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Covid is always a step ahead.

Lockdown again and still the virus is always ahead of us. We have a vaccine as our hope, our life-saver, our protector, however Covid is always a step ahead. Always mutating. Like an invisible army outnumbering us all the time; We are all struggling. For the shielders, we are shielding against an invisible storm. Against an invisible enemy, ready to ambush at any point. For this, we need protection. Like someone holding onto us, shielding us from the war around us. Walking through the war-zone, with bullets raining down from all directions. With us surrounded by their hands while they race through it to get us away from it. The comforting arms shielding us from view. Like someone saying to us, it’s okay. We’ve got you. We’re trying to keep you safe. The reassuring grip all too familiar. Not letting us be seen. If one wanted to compare it to that metaphor, or alternatively, we’re in a bubble. A bubble that can’t be burst. How long we remain in there, is up to covid. Covid doesn’t discriminate. It chooses who it wishes. Then we have no choice, but to go for the rough and terrifying ride. The vaccine would be compared to the cavalry coming to our aid. But for the shielders, we’re still stuck in the bubble. We’re just having to wait to be released. For us though, the protection is needed. Watching from the side-lines, as the battle carries on around us, while the casualties fall among us. There’s nothing we can do, but continue to fight. And fight hard we must. Everyone, please stay safe. Stay protected. Don’t risk your lives. Stay home.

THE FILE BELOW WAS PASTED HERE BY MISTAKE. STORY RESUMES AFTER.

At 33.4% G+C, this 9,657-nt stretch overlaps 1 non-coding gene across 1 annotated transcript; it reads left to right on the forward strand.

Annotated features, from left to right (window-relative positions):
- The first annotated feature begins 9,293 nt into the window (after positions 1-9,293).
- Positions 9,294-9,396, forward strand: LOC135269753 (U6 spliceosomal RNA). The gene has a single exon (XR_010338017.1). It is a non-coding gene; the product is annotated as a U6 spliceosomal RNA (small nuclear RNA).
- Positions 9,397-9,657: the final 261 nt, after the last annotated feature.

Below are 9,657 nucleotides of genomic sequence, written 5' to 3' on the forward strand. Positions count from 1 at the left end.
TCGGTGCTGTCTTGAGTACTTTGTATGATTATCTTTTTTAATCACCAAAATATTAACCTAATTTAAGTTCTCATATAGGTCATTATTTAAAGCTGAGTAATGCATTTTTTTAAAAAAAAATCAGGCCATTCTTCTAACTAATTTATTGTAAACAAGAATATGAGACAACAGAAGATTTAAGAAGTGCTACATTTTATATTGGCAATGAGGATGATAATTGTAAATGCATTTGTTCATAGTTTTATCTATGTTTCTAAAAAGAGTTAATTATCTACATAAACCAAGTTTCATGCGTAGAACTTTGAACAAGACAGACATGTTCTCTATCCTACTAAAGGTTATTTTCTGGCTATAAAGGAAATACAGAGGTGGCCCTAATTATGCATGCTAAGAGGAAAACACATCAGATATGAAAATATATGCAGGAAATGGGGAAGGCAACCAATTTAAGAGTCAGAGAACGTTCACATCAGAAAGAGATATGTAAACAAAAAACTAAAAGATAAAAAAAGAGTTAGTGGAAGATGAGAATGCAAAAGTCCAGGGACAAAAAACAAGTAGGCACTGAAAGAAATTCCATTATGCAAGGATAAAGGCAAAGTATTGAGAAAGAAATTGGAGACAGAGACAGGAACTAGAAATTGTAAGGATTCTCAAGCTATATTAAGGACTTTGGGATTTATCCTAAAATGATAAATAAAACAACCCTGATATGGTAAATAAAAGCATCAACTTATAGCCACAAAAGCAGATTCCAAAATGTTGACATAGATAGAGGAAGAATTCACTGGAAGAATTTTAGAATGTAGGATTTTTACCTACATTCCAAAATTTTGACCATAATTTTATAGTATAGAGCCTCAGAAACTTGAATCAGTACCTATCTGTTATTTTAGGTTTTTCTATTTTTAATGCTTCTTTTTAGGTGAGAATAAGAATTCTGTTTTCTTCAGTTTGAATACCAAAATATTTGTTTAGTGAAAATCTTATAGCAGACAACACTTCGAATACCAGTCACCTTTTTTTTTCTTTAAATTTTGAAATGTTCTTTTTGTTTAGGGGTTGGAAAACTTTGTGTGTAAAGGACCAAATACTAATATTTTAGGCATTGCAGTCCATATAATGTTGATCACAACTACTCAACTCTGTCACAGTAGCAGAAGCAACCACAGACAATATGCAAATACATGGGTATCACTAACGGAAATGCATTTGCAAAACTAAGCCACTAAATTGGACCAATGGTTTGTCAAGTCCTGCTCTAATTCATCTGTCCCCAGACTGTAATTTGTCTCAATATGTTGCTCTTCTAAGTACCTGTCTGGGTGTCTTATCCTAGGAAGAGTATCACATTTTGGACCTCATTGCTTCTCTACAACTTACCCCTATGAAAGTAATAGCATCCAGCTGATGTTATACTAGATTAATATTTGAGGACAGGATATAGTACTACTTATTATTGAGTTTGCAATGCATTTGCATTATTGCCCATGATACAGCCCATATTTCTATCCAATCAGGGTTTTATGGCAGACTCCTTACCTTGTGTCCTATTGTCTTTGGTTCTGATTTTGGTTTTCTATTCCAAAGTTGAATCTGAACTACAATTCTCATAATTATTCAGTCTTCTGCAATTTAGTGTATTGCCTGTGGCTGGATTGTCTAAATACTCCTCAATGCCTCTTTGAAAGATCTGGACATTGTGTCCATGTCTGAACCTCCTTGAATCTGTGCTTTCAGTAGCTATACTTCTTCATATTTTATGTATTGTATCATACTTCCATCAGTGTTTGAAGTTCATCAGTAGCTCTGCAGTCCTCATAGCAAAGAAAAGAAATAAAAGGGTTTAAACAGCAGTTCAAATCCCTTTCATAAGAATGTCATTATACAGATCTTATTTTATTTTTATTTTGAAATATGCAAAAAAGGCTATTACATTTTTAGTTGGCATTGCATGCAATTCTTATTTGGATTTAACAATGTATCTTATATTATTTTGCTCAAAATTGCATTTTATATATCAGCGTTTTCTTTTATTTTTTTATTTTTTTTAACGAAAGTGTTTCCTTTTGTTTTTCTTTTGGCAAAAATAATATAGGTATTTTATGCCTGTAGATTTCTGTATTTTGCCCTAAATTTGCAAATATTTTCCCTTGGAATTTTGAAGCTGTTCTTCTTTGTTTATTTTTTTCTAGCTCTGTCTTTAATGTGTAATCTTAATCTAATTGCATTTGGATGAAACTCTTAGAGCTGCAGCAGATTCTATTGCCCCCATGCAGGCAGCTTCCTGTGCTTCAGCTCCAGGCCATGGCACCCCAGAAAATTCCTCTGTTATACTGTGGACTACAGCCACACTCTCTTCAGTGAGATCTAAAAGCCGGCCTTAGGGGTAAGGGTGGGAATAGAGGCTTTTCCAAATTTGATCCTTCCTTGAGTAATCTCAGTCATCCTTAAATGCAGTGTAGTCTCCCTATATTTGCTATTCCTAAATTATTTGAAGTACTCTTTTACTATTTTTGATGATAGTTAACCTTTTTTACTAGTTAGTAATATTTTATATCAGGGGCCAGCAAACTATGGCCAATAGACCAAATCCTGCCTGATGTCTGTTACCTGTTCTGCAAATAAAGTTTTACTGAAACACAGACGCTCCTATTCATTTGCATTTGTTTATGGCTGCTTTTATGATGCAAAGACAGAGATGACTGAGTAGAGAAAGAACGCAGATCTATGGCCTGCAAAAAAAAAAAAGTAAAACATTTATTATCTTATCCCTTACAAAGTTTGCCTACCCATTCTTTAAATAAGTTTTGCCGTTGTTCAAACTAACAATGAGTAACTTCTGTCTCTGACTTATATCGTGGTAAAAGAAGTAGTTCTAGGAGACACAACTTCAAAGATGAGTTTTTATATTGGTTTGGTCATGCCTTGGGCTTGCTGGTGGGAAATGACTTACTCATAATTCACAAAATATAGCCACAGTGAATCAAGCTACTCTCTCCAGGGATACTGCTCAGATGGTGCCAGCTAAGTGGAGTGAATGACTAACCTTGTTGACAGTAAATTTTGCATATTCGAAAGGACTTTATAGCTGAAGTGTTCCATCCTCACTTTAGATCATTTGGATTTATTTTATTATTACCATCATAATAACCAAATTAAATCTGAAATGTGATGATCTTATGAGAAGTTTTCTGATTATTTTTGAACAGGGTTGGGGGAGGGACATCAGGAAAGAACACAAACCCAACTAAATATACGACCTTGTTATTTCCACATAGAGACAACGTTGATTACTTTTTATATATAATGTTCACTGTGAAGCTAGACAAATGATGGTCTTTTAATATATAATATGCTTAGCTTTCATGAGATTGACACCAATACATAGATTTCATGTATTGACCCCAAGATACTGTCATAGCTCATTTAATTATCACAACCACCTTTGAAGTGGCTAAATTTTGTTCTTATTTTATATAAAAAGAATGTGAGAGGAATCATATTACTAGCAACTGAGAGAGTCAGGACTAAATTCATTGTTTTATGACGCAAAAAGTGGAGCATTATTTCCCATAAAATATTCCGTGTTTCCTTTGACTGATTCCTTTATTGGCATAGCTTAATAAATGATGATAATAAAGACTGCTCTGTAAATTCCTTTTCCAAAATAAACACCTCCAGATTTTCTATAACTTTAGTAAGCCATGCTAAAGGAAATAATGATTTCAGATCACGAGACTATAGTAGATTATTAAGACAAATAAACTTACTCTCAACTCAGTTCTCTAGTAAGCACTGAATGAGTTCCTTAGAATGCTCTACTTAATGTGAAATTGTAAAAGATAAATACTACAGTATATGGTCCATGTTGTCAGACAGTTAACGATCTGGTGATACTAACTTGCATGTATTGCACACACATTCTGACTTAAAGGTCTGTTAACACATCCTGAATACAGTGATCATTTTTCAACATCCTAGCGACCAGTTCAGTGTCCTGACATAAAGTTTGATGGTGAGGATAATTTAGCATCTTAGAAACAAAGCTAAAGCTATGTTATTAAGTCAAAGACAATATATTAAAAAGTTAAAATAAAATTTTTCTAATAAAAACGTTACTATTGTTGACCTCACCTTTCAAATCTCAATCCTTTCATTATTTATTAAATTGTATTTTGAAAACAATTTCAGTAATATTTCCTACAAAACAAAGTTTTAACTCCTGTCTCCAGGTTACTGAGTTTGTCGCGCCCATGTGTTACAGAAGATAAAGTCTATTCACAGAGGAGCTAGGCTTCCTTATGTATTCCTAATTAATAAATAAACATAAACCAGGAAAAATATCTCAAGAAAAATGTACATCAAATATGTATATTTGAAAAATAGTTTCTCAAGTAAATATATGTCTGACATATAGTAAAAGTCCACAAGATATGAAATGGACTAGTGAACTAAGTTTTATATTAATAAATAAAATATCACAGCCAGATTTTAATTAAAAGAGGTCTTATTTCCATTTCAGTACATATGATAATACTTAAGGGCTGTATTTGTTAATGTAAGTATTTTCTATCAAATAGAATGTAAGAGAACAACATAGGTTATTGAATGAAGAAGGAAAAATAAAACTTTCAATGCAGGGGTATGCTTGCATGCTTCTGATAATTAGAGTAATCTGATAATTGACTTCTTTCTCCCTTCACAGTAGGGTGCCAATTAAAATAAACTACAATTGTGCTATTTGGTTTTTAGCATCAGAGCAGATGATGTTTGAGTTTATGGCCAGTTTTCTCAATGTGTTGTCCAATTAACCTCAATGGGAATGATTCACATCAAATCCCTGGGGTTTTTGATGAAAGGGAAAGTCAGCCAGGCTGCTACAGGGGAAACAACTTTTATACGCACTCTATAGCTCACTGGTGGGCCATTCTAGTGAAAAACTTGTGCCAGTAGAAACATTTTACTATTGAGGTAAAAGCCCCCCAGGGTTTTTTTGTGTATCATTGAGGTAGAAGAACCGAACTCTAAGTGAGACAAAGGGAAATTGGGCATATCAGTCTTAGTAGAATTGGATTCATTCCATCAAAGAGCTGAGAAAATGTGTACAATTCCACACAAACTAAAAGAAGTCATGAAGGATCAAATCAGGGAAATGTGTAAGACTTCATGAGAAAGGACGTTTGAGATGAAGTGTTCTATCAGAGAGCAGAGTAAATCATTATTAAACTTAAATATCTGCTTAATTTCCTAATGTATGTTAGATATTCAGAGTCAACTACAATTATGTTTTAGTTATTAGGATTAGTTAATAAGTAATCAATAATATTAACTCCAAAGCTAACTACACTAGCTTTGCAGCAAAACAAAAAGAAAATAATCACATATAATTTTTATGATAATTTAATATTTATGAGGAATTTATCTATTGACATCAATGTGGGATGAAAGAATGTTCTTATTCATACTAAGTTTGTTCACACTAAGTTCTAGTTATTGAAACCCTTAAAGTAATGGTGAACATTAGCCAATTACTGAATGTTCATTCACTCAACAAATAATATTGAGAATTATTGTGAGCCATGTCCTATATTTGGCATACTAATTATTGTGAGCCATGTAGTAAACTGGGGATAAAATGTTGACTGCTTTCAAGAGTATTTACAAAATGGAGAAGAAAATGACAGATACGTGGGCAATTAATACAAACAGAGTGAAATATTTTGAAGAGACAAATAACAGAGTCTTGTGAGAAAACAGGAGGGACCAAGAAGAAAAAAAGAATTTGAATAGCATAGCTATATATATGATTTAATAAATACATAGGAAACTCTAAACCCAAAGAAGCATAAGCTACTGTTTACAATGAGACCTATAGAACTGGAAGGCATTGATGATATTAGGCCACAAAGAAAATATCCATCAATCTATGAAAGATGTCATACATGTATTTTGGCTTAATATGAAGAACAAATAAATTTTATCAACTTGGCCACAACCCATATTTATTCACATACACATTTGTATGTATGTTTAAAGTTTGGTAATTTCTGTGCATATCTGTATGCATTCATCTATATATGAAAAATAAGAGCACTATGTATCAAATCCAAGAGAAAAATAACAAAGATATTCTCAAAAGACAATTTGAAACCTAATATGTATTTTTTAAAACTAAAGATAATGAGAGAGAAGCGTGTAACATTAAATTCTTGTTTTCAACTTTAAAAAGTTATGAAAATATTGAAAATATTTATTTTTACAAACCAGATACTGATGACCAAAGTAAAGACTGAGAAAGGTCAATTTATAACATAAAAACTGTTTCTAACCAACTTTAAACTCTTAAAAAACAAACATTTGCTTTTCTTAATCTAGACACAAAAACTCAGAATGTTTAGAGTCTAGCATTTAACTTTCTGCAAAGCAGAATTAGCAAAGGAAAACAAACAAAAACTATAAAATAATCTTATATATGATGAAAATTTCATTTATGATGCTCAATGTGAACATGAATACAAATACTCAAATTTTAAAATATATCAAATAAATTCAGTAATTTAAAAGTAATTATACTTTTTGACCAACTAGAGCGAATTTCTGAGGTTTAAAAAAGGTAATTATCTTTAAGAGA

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Covid, lockdown and my story.

Part 2 of the Covid, and lessons it can teach us.